MONROE, Mich. – Trains simply can’t stop quickly, which is why we often see those black-and-white arms and flashing lights at train crossings.
But people in one local community wonder why that safety measure is at some crossings but missing from others.
Out of all the railroad crossings in the City of Monroe, it’s what’s missing on the east side that is raising a lot of concern for those in the area. It’s the lack of safety arms or gates.
“I’ve been here my whole life, and I’ve never seen arms on these tracks as dangerous as it is,” said Lynne White.
White and Kimberly Ruiz stress when they hear the trains running through Monroe as they worry because the railroad crossings they live closest to have no crossing arms.
“It is a safety concern with people flying through when the lights come on,” said Ruiz. “People aren’t paying attention to it because there are no arms coming down.”
White and Ruiz want crossing arms installed before someone else is killed. They also wonder why they’re not already there.
Wendie Duvall has a Similar mindset as her life was changed when she lost her childhood friend.
“She passed years ago, but she got hit on those backtracks, and then it was always a concern when we were kids,” said Duvall. “These tracks are really dangerous, you know.”
White says she lost a family member as well.
“They didn’t have arms up, and I had a cousin that was deaf in the community, and he was walking to the community center one afternoon, and a train was coming, but he couldn’t hear the horn, and he actually got hit and killed as a result of it,” White said.
We’re talking about the railroad tracks that run along Kentucky Avenue, which turns into Hull Road.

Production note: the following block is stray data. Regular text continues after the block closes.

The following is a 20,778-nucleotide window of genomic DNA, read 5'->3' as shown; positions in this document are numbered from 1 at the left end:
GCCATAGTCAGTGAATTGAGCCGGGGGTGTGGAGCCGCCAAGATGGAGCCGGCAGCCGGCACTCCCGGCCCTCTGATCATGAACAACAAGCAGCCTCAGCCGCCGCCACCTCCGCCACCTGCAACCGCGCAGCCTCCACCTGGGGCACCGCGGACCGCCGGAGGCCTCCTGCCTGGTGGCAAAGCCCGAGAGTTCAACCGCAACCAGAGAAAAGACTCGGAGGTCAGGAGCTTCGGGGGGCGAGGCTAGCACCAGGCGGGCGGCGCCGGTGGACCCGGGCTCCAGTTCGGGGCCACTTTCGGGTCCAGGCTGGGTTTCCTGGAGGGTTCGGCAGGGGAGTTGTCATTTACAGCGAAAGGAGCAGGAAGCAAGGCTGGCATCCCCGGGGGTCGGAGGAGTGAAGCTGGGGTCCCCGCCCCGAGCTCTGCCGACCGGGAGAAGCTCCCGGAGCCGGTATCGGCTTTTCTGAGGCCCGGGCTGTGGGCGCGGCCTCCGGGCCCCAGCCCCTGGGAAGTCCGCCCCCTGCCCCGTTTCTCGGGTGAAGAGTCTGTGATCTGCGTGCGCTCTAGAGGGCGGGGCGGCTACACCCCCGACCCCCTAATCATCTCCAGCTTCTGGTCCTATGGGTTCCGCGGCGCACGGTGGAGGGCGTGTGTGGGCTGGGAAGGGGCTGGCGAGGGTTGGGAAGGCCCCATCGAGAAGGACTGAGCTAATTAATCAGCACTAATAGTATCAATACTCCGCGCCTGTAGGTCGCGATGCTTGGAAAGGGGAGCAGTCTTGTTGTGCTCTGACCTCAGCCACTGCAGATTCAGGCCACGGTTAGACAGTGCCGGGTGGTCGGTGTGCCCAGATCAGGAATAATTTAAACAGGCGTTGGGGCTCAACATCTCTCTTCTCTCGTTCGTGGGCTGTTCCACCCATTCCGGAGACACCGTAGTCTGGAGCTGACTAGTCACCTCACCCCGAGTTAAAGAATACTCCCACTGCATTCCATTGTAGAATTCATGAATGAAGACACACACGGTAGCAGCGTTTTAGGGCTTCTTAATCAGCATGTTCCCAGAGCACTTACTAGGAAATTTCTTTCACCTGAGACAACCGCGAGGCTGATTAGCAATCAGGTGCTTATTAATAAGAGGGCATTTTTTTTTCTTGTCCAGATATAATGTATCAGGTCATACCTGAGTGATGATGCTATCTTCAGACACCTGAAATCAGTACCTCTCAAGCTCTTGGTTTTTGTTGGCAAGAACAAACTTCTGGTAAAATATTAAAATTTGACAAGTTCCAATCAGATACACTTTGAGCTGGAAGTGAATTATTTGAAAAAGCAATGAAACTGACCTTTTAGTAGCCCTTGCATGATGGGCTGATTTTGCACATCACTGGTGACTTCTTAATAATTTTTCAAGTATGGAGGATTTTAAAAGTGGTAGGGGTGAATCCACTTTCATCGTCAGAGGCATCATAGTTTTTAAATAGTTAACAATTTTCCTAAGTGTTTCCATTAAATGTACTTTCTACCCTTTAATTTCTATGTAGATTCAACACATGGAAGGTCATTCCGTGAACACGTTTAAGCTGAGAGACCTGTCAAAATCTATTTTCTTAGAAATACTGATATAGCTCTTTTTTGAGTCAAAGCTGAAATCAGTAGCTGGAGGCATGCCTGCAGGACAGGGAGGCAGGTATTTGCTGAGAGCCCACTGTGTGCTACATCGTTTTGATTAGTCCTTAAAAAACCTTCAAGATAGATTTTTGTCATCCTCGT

In the City of Monroe, there are at least four railroad crossings without any arms or gates. We did see crossing arms in Monroe Township.
Monroe NAACP chapter Communications Director Asia Hawthorne has concerns about how that looks.
“To the best of my knowledge, I’ve noticed safety arms everywhere else but not on our east side, and the east side is our lower income community and the highest influx of our people of color.,” said Hawthorne. “So, it’s our Black and brown community here in Monroe.”
The City of Monroe told Local 4 that the homes are too close for crossing arms. Also, if eastbound gate arms were to be placed in advance of Kentucky Avenue, they would likely be frequently violated by traffic wishing to turn onto Kentucky, creating an additional safety hazard and ambiguity of messaging.
The City of Monroe Director of Engineering said in a statement:
“We all need to be safe,” Hawthorne said. “We’re all walking and biking and strolling and driving over these train tracks.”
The City of Monroe says it’s continuing to look for opportunities and funding partners to make more improvements to the crossings in the future, including potentially relocating the railroad track altogether.
We want to point out that in 2011, Norfolk Southern worked with the city and MDOT to increase the size of the flashing lights at crossings that do not have safety arms.